Schuyler was among seven counties that promoted the Car-Free Challenge, which required participants to visit www.carfreechallenge.wordpress.com to compete for a grand prize by logging their experiences using public transportation, car-pooling, bicycling, or walking instead of driving alone in a vehicle to reach their destination. Participants in Schuyler County logged more than 50 daily entries and contributed almost 500 miles to the Central New York total.
Tracy Wells of Watkins Glen was the randomly selected winner of the Schuyler County grand prize gift basket.
The challenge was open to anyone living or working in one of the participating counties – Chemung, Cortland, Herkimer, Oneida, Schuyler, Steuben, and Tompkins. Many shared stories about how much they enjoyed the exercise and tranquility of biking or walking to work or running errands in the perfect weather.
“I felt more energized after walking rather than driving and got to chat with a few neighbors along the way,” said Peggy Tomassi of Odessa.
The Car-Free Challenge organizers stressed that you didn’t need to go “Car-Free” to participate. Mobility Manager Amber Simmons led Schuyler County’s participation in the challenge. “We wanted to make the challenge accessible to everyone, so people didn’t necessarily need to go ‘car-free’ to join,” Simmons explained. “Going ‘car-lite’ is greener and encourages people to explore other transportation options like carpooling, which still takes cars off the road.”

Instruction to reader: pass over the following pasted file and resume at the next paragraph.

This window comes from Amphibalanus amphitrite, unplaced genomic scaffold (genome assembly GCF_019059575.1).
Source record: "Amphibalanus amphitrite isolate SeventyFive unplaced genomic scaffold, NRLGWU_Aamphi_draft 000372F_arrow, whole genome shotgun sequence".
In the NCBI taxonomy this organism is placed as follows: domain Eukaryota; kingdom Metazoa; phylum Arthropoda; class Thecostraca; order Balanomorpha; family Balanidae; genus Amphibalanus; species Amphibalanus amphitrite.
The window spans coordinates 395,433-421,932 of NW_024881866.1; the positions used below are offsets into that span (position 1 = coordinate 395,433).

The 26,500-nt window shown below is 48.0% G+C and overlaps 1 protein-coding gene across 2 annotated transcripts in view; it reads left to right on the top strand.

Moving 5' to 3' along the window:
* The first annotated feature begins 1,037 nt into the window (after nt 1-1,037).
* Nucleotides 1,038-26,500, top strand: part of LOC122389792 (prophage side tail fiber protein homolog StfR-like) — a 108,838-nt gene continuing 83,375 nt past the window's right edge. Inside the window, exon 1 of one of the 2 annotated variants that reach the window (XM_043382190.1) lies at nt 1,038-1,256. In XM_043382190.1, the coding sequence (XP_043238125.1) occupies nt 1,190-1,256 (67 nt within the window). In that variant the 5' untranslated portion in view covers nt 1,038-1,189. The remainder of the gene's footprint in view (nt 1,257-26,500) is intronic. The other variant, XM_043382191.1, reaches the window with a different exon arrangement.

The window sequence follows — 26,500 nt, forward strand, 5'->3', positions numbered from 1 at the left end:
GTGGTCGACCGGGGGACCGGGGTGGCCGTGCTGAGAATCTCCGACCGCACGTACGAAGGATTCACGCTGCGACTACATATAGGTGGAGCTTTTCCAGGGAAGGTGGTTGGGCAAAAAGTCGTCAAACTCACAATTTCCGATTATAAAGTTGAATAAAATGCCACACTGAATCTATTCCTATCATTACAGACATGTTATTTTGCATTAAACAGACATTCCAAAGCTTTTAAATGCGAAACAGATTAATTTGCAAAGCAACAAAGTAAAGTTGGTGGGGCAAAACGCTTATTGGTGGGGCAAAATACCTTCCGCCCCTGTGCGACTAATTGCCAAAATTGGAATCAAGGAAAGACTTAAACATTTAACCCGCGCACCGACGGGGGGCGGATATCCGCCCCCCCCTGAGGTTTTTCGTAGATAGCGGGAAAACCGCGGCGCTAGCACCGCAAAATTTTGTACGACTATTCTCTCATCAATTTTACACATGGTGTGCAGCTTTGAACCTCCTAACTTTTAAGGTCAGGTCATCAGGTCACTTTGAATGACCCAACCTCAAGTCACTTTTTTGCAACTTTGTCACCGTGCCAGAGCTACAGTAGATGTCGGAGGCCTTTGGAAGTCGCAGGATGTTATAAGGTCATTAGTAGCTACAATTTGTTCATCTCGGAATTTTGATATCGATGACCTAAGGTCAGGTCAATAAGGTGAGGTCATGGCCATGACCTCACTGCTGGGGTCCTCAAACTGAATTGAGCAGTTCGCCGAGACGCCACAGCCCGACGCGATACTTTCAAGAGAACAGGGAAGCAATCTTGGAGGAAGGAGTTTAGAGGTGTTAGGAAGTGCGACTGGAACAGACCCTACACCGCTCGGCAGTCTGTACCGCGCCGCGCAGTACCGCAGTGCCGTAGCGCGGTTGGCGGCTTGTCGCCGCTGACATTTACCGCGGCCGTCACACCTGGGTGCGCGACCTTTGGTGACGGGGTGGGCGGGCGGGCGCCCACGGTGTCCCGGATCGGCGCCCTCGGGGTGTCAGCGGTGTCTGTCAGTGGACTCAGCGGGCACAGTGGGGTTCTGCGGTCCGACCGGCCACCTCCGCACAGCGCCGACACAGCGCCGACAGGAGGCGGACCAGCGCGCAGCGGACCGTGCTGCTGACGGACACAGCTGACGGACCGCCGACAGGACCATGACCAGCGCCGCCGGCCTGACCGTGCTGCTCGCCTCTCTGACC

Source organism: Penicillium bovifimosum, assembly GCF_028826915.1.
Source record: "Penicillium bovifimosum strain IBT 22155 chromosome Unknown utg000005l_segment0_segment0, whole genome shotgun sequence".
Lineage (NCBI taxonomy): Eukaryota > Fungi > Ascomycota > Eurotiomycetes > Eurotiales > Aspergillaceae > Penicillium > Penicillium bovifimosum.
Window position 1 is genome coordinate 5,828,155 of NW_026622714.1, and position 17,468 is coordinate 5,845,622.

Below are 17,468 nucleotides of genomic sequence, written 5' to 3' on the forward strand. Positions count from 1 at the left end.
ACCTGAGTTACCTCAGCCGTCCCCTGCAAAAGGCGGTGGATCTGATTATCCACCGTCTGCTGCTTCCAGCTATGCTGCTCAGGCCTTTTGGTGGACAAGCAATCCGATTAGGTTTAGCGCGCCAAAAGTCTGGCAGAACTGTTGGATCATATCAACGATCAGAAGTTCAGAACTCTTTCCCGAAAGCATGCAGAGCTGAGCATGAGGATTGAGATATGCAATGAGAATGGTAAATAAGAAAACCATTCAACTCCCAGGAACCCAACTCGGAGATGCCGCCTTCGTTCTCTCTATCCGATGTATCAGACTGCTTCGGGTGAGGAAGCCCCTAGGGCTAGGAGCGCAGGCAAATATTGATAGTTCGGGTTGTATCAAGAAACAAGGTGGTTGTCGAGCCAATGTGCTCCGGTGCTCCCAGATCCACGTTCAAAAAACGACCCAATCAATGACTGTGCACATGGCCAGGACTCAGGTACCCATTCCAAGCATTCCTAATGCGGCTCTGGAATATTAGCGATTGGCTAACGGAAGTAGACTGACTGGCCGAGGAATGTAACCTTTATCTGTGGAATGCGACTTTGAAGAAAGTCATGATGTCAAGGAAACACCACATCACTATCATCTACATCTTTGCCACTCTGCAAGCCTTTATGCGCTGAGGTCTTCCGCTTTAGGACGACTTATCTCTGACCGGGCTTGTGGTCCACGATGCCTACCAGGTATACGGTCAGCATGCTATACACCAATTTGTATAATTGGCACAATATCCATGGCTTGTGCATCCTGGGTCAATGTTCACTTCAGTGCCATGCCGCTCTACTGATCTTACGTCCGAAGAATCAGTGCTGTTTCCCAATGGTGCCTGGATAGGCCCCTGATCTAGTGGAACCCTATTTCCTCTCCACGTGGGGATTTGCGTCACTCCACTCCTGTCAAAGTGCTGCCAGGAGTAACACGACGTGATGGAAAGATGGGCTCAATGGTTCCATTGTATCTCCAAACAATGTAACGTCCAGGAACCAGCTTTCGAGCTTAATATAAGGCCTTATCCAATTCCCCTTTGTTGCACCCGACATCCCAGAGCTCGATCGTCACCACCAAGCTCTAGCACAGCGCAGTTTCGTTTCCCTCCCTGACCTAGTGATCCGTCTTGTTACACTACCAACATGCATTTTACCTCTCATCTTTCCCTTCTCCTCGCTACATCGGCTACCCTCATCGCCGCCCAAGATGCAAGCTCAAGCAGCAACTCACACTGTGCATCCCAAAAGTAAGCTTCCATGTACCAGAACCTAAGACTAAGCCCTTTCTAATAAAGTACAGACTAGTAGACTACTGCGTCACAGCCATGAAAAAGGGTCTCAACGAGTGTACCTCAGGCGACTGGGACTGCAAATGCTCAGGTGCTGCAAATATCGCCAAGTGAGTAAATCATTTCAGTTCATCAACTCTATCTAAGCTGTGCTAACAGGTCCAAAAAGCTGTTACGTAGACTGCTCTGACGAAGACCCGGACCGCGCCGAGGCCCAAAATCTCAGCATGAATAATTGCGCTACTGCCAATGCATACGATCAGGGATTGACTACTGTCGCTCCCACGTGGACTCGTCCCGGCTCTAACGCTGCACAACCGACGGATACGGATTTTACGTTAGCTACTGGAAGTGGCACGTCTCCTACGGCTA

Participants who carpooled to get to work or other activities expressed that they felt less stressed, enjoyed conversation with other riders, and planned to continue.
“I carpooled with a friend to a church activity,” said Jeanne Johnson of Rock Stream. “It was nice to visit while we rode together and a little planning ahead takes care of most any problem that may come up.”
The organizers thank those who joined the Car-Free Challenge and are looking forward to more participants next year.
For more information, visit www.carfreechallenge.wordpress.com or contact Mobility Manager Amber Simmons at 607.220.9476.
Photo Caption: Mobility Manager, Amber Simmons presents grand prize basket to Schuyler County Car-Free Challenge Winner, Tracy Wells of Watkins Glen.